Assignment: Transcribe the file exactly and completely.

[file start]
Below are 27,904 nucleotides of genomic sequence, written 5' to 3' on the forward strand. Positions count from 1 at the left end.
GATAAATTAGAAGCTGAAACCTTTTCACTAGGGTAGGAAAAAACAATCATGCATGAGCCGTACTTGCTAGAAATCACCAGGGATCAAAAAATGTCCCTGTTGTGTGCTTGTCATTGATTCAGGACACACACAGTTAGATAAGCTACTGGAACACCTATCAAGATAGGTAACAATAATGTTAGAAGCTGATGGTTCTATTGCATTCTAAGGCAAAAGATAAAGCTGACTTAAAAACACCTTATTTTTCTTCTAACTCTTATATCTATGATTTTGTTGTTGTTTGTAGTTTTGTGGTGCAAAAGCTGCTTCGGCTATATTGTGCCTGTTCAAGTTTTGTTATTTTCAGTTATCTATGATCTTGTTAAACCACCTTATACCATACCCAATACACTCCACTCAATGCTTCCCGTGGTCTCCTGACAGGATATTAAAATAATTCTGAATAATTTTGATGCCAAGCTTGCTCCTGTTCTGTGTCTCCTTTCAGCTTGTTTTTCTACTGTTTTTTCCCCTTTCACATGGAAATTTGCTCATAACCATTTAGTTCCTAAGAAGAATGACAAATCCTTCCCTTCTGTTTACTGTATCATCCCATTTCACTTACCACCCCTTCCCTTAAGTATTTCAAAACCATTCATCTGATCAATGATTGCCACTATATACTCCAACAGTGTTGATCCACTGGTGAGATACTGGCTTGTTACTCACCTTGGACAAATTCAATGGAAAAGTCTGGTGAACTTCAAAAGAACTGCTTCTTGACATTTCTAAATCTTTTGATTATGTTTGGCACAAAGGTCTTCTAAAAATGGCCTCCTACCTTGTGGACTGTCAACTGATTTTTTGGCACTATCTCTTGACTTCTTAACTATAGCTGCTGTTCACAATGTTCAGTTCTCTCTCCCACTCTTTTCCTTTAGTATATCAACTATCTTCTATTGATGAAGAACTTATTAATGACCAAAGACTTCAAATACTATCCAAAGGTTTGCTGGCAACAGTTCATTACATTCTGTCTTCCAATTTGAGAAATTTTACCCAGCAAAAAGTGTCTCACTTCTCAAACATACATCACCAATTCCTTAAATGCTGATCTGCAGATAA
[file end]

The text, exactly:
Below are 27,904 nucleotides of genomic sequence, written 5' to 3' on the forward strand. Positions count from 1 at the left end.
GATAAATTAGAAGCTGAAACCTTTTCACTAGGGTAGGAAAAAACAATCATGCATGAGCCGTACTTGCTAGAAATCACCAGGGATCAAAAAATGTCCCTGTTGTGTGCTTGTCATTGATTCAGGACACACACAGTTAGATAAGCTACTGGAACACCTATCAAGATAGGTAACAATAATGTTAGAAGCTGATGGTTCTATTGCATTCTAAGGCAAAAGATAAAGCTGACTTAAAAACACCTTATTTTTCTTCTAACTCTTATATCTATGATTTTGTTGTTGTTTGTAGTTTTGTGGTGCAAAAGCTGCTTCGGCTATATTGTGCCTGTTCAAGTTTTGTTATTTTCAGTTATCTATGATCTTGTTAAACCACCTTATACCATACCCAATACACTCCACTCAATGCTTCCCGTGGTCTCCTGACAGGATATTAAAATAATTCTGAATAATTTTGATGCCAAGCTTGCTCCTGTTCTGTGTCTCCTTTCAGCTTGTTTTTCTACTGTTTTTTCCCCTTTCACATGGAAATTTGCTCATAACCATTTAGTTCCTAAGAAGAATGACAAATCCTTCCCTTCTGTTTACTGTATCATCCCATTTCACTTACCACCCCTTCCCTTAAGTATTTCAAAACCATTCATCTGATCAATGATTGCCACTATATACTCCAACAGTGTTGATCCACTGGTGAGATACTGGCTTGTTACTCACCTTGGACAAATTCAATGGAAAAGTCTGGTGAACTTCAAAAGAACTGCTTCTTGACATTTCTAAATCTTTTGATTATGTTTGGCACAAAGGTCTTCTAAAAATGGCCTCCTACCTTGTGGACTGTCAACTGATTTTTTGGCACTATCTCTTGACTTCTTAACTATAGCTGCTGTTCACAATGTTCAGTTCTCTCTCCCACTCTTTTCCTTTAGTATATCAACTATCTTCTATTGATGAAGAACTTATTAATGACCAAAGACTTCAAATACTATCCAAAGGTTTGCTGGCAACAGTTCATTACATTCTGTCTTCCAATTTGAGAAATTTTACCCAGCAAAAAGTGTCTCACTTCTCAAACATACATCACCAATTCCTTAAATGCTGATCTGCAGATAA